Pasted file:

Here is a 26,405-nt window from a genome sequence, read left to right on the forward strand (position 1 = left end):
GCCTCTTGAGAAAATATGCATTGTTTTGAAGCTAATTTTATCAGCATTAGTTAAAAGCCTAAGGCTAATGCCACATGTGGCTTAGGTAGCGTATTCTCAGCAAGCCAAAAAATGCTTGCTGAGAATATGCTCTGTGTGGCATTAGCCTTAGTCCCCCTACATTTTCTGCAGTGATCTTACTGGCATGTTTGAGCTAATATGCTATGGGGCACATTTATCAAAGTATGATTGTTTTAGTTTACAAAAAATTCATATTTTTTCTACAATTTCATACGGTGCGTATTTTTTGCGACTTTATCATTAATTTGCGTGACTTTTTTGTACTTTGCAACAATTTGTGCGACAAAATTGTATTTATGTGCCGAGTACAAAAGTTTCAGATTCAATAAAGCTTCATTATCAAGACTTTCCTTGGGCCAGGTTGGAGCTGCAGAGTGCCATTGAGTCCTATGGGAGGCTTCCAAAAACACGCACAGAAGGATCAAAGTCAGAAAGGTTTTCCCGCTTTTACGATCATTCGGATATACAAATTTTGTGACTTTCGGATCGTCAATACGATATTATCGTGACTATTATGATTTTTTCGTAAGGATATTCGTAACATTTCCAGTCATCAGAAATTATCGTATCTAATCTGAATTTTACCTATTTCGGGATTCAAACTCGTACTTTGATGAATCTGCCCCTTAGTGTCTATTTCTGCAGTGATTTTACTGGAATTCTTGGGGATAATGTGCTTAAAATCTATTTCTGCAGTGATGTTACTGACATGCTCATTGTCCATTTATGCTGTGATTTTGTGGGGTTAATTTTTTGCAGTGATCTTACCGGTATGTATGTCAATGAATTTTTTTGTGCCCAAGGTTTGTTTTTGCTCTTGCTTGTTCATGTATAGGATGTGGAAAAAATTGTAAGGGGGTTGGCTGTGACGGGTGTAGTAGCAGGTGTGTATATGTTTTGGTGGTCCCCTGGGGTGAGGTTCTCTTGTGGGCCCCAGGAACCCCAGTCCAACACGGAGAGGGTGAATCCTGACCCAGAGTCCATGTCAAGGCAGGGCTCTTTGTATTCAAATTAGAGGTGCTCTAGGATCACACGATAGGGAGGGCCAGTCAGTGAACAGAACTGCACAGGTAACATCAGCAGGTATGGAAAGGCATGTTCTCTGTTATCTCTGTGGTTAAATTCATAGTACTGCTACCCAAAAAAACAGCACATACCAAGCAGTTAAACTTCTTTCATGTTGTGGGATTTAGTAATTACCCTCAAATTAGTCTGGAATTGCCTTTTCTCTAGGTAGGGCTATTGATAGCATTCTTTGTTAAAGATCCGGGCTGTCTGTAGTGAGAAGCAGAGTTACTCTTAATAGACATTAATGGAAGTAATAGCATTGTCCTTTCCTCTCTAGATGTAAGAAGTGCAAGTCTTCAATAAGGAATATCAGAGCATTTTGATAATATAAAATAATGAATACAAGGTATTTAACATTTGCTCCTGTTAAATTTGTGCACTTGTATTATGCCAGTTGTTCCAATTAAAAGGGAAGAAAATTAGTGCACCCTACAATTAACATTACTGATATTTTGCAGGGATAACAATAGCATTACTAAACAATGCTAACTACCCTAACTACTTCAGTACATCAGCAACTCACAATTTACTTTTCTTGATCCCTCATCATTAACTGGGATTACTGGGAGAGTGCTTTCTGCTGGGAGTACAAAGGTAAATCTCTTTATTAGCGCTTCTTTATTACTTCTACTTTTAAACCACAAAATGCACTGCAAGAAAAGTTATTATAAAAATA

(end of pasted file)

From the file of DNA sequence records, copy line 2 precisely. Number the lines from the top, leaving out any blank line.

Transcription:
GCCTCTTGAGAAAATATGCATTGTTTTGAAGCTAATTTTATCAGCATTAGTTAAAAGCCTAAGGCTAATGCCACATGTGGCTTAGGTAGCGTATTCTCAGCAAGCCAAAAAATGCTTGCTGAGAATATGCTCTGTGTGGCATTAGCCTTAGTCCCCCTACATTTTCTGCAGTGATCTTACTGGCATGTTTGAGCTAATATGCTATGGGGCACATTTATCAAAGTATGATTGTTTTAGTTTACAAAAAATTCATATTTTTTCTACAATTTCATACGGTGCGTATTTTTTGCGACTTTATCATTAATTTGCGTGACTTTTTTGTACTTTGCAACAATTTGTGCGACAAAATTGTATTTATGTGCCGAGTACAAAAGTTTCAGATTCAATAAAGCTTCATTATCAAGACTTTCCTTGGGCCAGGTTGGAGCTGCAGAGTGCCATTGAGTCCTATGGGAGGCTTCCAAAAACACGCACAGAAGGATCAAAGTCAGAAAGGTTTTCCCGCTTTTACGATCATTCGGATATACAAATTTTGTGACTTTCGGATCGTCAATACGATATTATCGTGACTATTATGATTTTTTCGTAAGGATATTCGTAACATTTCCAGTCATCAGAAATTATCGTATCTAATCTGAATTTTACCTATTTCGGGATTCAAACTCGTACTTTGATGAATCTGCCCCTTAGTGTCTATTTCTGCAGTGATTTTACTGGAATTCTTGGGGATAATGTGCTTAAAATCTATTTCTGCAGTGATGTTACTGACATGCTCATTGTCCATTTATGCTGTGATTTTGTGGGGTTAATTTTTTGCAGTGATCTTACCGGTATGTATGTCAATGAATTTTTTTGTGCCCAAGGTTTGTTTTTGCTCTTGCTTGTTCATGTATAGGATGTGGAAAAAATTGTAAGGGGGTTGGCTGTGACGGGTGTAGTAGCAGGTGTGTATATGTTTTGGTGGTCCCCTGGGGTGAGGTTCTCTTGTGGGCCCCAGGAACCCCAGTCCAACACGGAGAGGGTGAATCCTGACCCAGAGTCCATGTCAAGGCAGGGCTCTTTGTATTCAAATTAGAGGTGCTCTAGGATCACACGATAGGGAGGGCCAGTCAGTGAACAGAACTGCACAGGTAACATCAGCAGGTATGGAAAGGCATGTTCTCTGTTATCTCTGTGGTTAAATTCATAGTACTGCTACCCAAAAAAACAGCACATACCAAGCAGTTAAACTTCTTTCATGTTGTGGGATTTAGTAATTACCCTCAAATTAGTCTGGAATTGCCTTTTCTCTAGGTAGGGCTATTGATAGCATTCTTTGTTAAAGATCCGGGCTGTCTGTAGTGAGAAGCAGAGTTACTCTTAATAGACATTAATGGAAGTAATAGCATTGTCCTTTCCTCTCTAGATGTAAGAAGTGCAAGTCTTCAATAAGGAATATCAGAGCATTTTGATAATATAAAATAATGAATACAAGGTATTTAACATTTGCTCCTGTTAAATTTGTGCACTTGTATTATGCCAGTTGTTCCAATTAAAAGGGAAGAAAATTAGTGCACCCTACAATTAACATTACTGATATTTTGCAGGGATAACAATAGCATTACTAAACAATGCTAACTACCCTAACTACTTCAGTACATCAGCAACTCACAATTTACTTTTCTTGATCCCTCATCATTAACTGGGATTACTGGGAGAGTGCTTTCTGCTGGGAGTACAAAGGTAAATCTCTTTATTAGCGCTTCTTTATTACTTCTACTTTTAAACCACAAAATGCACTGCAAGAAAAGTTATTATAAAAATA